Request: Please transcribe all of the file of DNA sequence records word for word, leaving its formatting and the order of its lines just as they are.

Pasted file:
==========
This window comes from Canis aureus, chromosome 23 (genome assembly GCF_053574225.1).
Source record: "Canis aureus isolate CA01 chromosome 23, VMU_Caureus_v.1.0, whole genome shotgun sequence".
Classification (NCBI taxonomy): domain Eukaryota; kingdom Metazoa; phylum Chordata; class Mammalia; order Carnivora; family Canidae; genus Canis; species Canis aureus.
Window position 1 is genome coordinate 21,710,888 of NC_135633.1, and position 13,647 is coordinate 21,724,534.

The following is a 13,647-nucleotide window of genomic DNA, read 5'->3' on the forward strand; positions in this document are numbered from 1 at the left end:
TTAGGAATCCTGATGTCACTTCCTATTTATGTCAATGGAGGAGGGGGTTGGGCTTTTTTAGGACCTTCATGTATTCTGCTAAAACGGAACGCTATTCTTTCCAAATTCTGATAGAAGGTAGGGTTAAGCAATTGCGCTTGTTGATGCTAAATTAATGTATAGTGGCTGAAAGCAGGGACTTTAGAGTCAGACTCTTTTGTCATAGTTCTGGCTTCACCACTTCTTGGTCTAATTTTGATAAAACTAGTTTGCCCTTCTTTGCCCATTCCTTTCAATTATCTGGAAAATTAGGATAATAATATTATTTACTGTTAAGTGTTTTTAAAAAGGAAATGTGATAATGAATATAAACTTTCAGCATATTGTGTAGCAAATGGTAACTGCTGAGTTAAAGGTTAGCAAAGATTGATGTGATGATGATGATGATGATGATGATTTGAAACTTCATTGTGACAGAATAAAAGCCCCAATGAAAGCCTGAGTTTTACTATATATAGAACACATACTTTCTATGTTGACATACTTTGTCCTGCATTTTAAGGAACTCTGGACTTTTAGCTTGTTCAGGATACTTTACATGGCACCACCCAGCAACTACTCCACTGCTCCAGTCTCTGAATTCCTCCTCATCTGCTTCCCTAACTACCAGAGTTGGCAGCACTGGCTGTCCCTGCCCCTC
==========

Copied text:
This window comes from Canis aureus, chromosome 23 (genome assembly GCF_053574225.1).
Source record: "Canis aureus isolate CA01 chromosome 23, VMU_Caureus_v.1.0, whole genome shotgun sequence".
Classification (NCBI taxonomy): domain Eukaryota; kingdom Metazoa; phylum Chordata; class Mammalia; order Carnivora; family Canidae; genus Canis; species Canis aureus.
Window position 1 is genome coordinate 21,710,888 of NC_135633.1, and position 13,647 is coordinate 21,724,534.

The following is a 13,647-nucleotide window of genomic DNA, read 5'->3' on the forward strand; positions in this document are numbered from 1 at the left end:
TTAGGAATCCTGATGTCACTTCCTATTTATGTCAATGGAGGAGGGGGTTGGGCTTTTTTAGGACCTTCATGTATTCTGCTAAAACGGAACGCTATTCTTTCCAAATTCTGATAGAAGGTAGGGTTAAGCAATTGCGCTTGTTGATGCTAAATTAATGTATAGTGGCTGAAAGCAGGGACTTTAGAGTCAGACTCTTTTGTCATAGTTCTGGCTTCACCACTTCTTGGTCTAATTTTGATAAAACTAGTTTGCCCTTCTTTGCCCATTCCTTTCAATTATCTGGAAAATTAGGATAATAATATTATTTACTGTTAAGTGTTTTTAAAAAGGAAATGTGATAATGAATATAAACTTTCAGCATATTGTGTAGCAAATGGTAACTGCTGAGTTAAAGGTTAGCAAAGATTGATGTGATGATGATGATGATGATGATGATTTGAAACTTCATTGTGACAGAATAAAAGCCCCAATGAAAGCCTGAGTTTTACTATATATAGAACACATACTTTCTATGTTGACATACTTTGTCCTGCATTTTAAGGAACTCTGGACTTTTAGCTTGTTCAGGATACTTTACATGGCACCACCCAGCAACTACTCCACTGCTCCAGTCTCTGAATTCCTCCTCATCTGCTTCCCTAACTACCAGAGTTGGCAGCACTGGCTGTCCCTGCCCCTC